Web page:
Now his place as a new promising politician is being replaced by volunteer Serhiy Prytula, who was the host on Radio NV, which you own. In opinion polls, his rating is measured along with Zelenskyy and Zaluzhnyi (the Commander-in-Chief of the Armed Forces of Ukraine).
I only have a Czech passport and as a foreign citizen, I don’t have the right to finance politics. I have no influence on either the president, or the government, or the deputies. You won't find a single law or a decision that I lobbied for.
Have you thought about applying for Ukrainian citizenship?
I love Ukraine very much and have been living here for more than 20 years. I have family and businesses here. This is a country of great opportunities, and wonderful people, and I have always tried to be as useful as possible here. I think you would agree that for this it is not necessary to have Ukrainian citizenship. And at the same time, I am a patriot of the country where I was born and raised, and it seems to me that it would be wrong to change citizenship.
You have been critical of the oligarchs before, but the oligarchs in Ukraine sometimes play a stabilizing role. Like in 2014 when they led oblasts and resisted Russian aggression. Don't you see the risks that power will be in the same hands? If you look at the parliamentary majority, the Cabinet of Ministers and the state security forces, it basically has already happened.
It depends on what you compare it to. A partially oligarchic system – with multiple centers of influence – is perhaps better than a system with one dictator, like in Russia. But in any case, it’s worse than democracy, as in the European Union, where we all aspire.
That is, your recipe for deoligarchization? Independent law enforcement agencies?
Yes, courts and law enforcement agencies. This has always been the main demand to the authorities from the business. If Ukraine needs more investment, first of all it’s worth copying the law enforcement and judicial systems that are present in more successful European countries.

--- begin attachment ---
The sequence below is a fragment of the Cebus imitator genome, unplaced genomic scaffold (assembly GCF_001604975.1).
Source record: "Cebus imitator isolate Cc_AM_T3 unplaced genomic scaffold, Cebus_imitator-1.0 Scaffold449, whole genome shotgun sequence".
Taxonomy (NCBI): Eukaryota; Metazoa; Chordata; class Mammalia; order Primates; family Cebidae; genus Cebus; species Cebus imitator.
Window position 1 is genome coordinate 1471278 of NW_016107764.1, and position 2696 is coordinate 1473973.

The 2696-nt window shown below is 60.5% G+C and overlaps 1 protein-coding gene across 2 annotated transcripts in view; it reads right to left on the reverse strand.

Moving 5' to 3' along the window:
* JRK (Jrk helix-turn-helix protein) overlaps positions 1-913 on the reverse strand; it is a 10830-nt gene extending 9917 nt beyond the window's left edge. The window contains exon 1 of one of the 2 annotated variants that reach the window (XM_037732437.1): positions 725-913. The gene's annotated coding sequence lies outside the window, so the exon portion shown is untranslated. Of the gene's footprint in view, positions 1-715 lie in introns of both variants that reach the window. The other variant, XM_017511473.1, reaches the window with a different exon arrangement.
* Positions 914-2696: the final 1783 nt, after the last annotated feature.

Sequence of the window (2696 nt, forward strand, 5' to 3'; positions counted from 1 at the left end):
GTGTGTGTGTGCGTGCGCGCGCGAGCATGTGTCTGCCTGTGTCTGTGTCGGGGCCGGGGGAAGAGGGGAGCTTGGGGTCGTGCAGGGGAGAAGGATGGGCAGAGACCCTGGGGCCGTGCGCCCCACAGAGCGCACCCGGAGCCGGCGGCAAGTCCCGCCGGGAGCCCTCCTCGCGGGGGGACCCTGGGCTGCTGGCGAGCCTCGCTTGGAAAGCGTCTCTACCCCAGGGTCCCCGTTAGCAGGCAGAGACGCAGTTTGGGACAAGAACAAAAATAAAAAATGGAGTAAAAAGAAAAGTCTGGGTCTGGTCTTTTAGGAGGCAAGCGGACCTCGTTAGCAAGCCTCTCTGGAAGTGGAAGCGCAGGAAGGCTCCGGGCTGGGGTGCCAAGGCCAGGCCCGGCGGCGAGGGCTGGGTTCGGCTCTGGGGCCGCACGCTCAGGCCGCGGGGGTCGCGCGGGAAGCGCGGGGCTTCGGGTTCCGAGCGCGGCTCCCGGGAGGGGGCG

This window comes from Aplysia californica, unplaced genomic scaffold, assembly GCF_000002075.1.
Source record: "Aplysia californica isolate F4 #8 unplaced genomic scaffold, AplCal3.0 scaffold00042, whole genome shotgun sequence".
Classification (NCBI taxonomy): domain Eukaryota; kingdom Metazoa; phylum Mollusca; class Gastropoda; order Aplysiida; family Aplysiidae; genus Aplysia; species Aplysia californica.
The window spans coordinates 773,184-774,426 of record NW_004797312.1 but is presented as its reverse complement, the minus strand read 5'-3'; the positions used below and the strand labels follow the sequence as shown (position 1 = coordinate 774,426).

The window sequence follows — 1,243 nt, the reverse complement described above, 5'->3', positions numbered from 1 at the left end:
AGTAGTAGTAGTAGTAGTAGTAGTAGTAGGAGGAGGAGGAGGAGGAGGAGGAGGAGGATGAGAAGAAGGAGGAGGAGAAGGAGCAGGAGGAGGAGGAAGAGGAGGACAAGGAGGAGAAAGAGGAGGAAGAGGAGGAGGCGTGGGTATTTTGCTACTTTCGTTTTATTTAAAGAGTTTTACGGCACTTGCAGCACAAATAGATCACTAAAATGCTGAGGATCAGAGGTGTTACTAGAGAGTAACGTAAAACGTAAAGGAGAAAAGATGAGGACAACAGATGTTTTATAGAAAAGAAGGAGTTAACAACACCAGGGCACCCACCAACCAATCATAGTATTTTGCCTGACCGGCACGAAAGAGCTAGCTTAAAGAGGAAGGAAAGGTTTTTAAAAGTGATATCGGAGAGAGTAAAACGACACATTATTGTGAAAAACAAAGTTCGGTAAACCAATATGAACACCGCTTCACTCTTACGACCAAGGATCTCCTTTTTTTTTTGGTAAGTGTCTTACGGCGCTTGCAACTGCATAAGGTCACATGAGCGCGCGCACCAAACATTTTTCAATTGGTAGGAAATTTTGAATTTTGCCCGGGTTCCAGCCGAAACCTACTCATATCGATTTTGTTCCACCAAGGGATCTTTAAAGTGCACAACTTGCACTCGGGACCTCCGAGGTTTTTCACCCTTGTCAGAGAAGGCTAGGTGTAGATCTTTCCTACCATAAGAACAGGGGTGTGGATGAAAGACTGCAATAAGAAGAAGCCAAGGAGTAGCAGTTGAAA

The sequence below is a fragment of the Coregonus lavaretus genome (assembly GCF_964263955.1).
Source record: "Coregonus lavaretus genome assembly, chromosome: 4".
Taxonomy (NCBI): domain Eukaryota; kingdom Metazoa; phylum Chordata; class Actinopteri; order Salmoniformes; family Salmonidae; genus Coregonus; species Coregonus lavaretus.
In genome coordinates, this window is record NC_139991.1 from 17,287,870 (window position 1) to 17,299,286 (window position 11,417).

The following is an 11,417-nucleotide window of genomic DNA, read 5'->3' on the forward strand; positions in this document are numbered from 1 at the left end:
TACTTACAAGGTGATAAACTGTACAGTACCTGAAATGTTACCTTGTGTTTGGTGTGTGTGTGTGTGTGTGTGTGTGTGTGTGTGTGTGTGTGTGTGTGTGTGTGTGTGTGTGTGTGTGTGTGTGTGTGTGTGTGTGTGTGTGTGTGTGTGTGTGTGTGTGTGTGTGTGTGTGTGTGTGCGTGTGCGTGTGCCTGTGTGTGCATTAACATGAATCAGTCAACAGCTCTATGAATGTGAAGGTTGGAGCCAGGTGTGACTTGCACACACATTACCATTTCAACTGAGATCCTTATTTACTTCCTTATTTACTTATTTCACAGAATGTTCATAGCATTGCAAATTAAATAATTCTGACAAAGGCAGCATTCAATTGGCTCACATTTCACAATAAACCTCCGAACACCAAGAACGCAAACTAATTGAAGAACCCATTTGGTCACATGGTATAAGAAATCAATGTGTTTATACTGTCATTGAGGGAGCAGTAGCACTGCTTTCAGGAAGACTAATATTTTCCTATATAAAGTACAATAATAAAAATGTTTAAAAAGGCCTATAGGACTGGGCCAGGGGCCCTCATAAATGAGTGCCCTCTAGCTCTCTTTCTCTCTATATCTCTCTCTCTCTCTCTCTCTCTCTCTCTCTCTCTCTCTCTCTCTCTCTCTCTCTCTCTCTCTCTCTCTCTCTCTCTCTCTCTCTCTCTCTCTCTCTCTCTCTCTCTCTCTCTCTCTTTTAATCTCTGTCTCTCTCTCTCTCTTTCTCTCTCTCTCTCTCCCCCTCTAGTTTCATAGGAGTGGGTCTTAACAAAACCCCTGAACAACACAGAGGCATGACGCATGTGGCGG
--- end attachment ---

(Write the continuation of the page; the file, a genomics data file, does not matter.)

Basically, the only motivation for the authorities to take these steps is the prospect of becoming a member of the EU. Do you believe this is enough?
Yes, it's a "carrot." Over the past eight years, many positive changes and reforms have taken place in Ukraine. On the one hand, civil society, journalists and publicity help fight corruption more than law enforcement agencies or courts. On the other hand, the motivation is visa-free zone, free trade, grants, loans from the International Monetary Fund and now the status of a candidate for the EU has been added.
ON THE DOLLAR EXCHANGE, NEGOTIATIONS OF UKRAINE WITH CREDITORS, NAFTOGAZ DEFAULT
A question that interests all Ukrainians: The National Bank of Ukraine recently raised the exchange rate to UAH 36.6/$ to bring it closer to reality. After that, it grew even more. Do you see market prerequisites for new growth?
In order to diversify their savings, people continue to convert hryvnia income into dollars in the cash market. So there will be two courses. The National Bank has taken measures in the cash market, which will not allow a large divergence of rates.
Do you think that the exchange rate can roll back?
Everything is up to the National Bank. The volumes on the cash market aren’t that large.
Did the communication of the National Bank with the increase in the official exchange rate reassure or disturb you?
It reassured me, that this was the right decision. So far, the National Bank is acting correctly. The only thing that worries me is that the National Bank has to buy government bonds, which means printing the hryvnia. Even if it's a necessary measure.
The big news of last week is the technical default on Naftogaz bonds. Is there a possibility that it influenced the growth of the exchange rate?
No, I do not think so.
And who, in your opinion, is to blame for the default? The management of Naftogaz or the Cabinet of Ministers? They point fingers at each other.